Dalhousie researchers find hepatitis patients often can’t afford treatments
July 28 is World Hepatitis Day. Globally, approximately 500 million people are affected by viral hepatitis. In the Maritimes alone, 8,000 people are infected with hepatitis C, which can lead to cirrhosis, liver failure, and liver cancer.
Prescription and non-prescription therapies to treat hepatitis and manage associated adverse effects are costly. Dalhousie researchers have conducted a study, the first of its kind, to determine how patients with hepatitis manage high drug costs.
Dalhousie researchers assessed the types of medications (both prescription and non-prescription) used by hepatitis patients to treat hepatitis infection and associated health problems. The researchers then looked at how patients managed their medication costs and assessed their tendencies to discuss cost concerns with their physicians or pharmacists. Fifty patients participated in the interviewer-administered survey; 38 per cent had household incomes less than $30,000.
The Dalhousie study underscores that drug costs may limit access to essential medications for patients with hepatitis C, even in a publicly funded health care system. For patients with hepatitis C in Nova Scotia, average monthly drug costs are $1,748; some of those costs are out-of-pocket. The average lifetime cost (i.e., medical costs and economic losses) for an affected person, from the time of hepatitis diagnosis to death, has been estimated at $1 million. More than half of survey respondents, 58 per cent, were concerned about having sufficient money to pay for their medications.
Thirty-two per cent of respondents felt that physicians usually do not consider patients’ concerns about affordability when prescribing medications. Thirty per cent of those surveyed reported borrowing money to pay for their prescriptions. Faced with financial constraints, patients may adopt a range of coping strategies to deal with the out-of-pocket expenses required to access essential drugs.
Coping strategies identified in this study include: asking physicians for free medication samples; requesting a longer-duration supply to reduce the cost associated with filling individual prescriptions; seeking help from pharmacists to buy low-cost substitutes; substituting prescription medications with lower-cost non-prescription products; not filling prescriptions; and taking fewer doses to make medications last longer. Some of these coping strategies pose risks to patients' health.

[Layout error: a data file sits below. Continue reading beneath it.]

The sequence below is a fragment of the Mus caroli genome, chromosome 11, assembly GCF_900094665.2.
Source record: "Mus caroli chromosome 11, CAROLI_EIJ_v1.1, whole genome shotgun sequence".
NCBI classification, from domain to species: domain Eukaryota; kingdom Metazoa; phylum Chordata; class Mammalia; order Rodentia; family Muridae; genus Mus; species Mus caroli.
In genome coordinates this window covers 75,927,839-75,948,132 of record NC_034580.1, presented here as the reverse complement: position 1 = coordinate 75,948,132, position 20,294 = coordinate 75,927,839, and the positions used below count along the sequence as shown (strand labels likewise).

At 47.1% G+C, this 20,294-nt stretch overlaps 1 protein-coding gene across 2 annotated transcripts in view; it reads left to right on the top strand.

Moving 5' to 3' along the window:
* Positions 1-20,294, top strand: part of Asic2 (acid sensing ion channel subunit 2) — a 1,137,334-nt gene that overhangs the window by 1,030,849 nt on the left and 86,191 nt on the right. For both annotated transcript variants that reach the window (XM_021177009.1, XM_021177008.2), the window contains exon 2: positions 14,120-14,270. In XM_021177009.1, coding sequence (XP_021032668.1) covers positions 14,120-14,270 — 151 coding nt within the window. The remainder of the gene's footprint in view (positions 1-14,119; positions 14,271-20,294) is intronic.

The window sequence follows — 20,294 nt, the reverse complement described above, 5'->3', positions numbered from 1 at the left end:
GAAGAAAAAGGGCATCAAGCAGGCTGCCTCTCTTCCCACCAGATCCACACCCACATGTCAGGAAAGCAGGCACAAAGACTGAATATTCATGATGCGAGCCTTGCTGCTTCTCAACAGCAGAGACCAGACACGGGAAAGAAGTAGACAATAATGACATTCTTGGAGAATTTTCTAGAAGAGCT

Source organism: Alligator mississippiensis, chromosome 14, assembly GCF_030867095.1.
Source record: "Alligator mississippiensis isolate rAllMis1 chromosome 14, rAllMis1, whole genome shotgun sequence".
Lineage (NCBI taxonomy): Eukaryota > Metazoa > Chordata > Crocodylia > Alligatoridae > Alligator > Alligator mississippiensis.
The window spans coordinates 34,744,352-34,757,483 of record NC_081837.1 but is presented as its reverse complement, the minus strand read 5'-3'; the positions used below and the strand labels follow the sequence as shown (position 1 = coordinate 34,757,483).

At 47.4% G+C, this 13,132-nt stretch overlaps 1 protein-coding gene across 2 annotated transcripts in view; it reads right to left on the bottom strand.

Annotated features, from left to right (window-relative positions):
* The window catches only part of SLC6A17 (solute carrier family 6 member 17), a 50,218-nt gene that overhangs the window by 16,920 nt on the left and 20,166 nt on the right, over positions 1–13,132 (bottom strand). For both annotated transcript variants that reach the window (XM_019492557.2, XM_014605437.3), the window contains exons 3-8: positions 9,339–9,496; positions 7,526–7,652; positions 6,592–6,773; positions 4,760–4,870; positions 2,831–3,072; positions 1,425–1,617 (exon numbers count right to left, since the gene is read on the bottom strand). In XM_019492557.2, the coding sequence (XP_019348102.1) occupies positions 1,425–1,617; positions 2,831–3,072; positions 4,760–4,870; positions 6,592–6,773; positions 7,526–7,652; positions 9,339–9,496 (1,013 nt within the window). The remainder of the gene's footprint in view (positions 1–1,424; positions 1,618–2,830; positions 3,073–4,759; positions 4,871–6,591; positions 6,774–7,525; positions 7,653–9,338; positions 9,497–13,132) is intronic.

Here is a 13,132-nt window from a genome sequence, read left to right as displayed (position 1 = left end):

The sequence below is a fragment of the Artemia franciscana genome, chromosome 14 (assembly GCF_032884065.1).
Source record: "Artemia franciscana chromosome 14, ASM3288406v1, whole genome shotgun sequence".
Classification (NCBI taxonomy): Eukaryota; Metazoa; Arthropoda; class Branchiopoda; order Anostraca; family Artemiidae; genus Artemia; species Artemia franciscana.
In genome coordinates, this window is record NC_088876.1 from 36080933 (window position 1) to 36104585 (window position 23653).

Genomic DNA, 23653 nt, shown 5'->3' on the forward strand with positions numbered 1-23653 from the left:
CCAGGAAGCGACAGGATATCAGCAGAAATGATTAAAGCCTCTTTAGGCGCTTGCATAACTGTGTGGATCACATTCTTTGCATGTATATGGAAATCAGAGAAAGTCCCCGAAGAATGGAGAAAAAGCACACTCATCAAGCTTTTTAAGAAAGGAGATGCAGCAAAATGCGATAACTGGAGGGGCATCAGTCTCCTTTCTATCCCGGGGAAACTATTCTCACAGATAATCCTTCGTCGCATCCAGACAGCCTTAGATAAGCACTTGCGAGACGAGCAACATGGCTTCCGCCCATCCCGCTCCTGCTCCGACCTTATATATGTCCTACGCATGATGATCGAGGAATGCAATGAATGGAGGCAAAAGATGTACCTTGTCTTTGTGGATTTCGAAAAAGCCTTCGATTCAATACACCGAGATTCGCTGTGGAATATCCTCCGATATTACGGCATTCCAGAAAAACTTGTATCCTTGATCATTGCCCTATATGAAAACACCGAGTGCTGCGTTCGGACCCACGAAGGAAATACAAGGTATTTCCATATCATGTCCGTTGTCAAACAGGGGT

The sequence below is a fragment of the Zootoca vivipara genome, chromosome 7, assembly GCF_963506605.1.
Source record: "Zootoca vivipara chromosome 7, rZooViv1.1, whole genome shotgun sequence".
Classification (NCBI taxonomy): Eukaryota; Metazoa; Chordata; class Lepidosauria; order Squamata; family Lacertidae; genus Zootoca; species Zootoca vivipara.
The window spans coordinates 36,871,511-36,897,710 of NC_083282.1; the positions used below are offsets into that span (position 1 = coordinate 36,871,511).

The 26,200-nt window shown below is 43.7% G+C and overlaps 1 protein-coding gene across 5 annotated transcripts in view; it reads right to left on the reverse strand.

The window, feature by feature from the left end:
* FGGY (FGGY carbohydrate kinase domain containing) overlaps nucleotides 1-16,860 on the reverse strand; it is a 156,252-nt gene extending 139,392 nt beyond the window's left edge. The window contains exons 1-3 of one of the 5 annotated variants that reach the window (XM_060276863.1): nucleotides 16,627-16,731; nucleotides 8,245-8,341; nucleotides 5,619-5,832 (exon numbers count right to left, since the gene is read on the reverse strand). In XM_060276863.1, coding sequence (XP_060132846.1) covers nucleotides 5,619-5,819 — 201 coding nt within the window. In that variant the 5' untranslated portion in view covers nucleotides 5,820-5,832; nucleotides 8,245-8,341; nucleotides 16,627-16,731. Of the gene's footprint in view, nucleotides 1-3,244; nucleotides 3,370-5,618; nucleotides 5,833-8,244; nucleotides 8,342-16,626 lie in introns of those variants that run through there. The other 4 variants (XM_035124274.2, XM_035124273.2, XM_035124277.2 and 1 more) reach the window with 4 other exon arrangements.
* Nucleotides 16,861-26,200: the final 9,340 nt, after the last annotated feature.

The study was funded by Green Shield Canada, a not-for-profit corporation specializing in group and individual health and dental benefits programs and administration.
“Our study shows that although we’ve got a very good publicly funded health care system, there are real gaps in it – especially when it comes to out-of-hospital drug coverage.” – Dr. Kevork Peltekian, associate professor of medicine and surgery at Dalhousie Medical School and liver specialist at Capital Health
"All Canadians should have access to the medications they need for healthy living -- including high priced ones. Canada needs a national drug insurance plan. Currently, a patchwork of different programs provides Canadians with coverage for drug expenses, depending on where they work or live, how old they are, or what their illnesses are. The latter is inequitable, does not control drug costs, and cannot always ensure that the right patient gets the right medications." – Dr. Kevork Peltekian, associate professor of medicine and surgery at Dalhousie Medical School and liver specialist at Capital Health
"Treatment of hepatitis C is like running a marathon, but with hurdles to jump over; these patients have to overcome personal issues, social stigma, general misinformation, drug coverage, and six to twelve months of treatment that requires a weekly injection and four to seven pills daily. And in the end, there's only a 50 - 80 per cent chance that the virus will be killed." – Dr. Kevork Peltekian, associate professor of medicine and surgery at Dalhousie Medical School and liver specialist at Capital Health
|Dr. Kevork Peltekian|
- Allison Gerrard, Dalhousie Medical School, 902-494-1789, firstname.lastname@example.org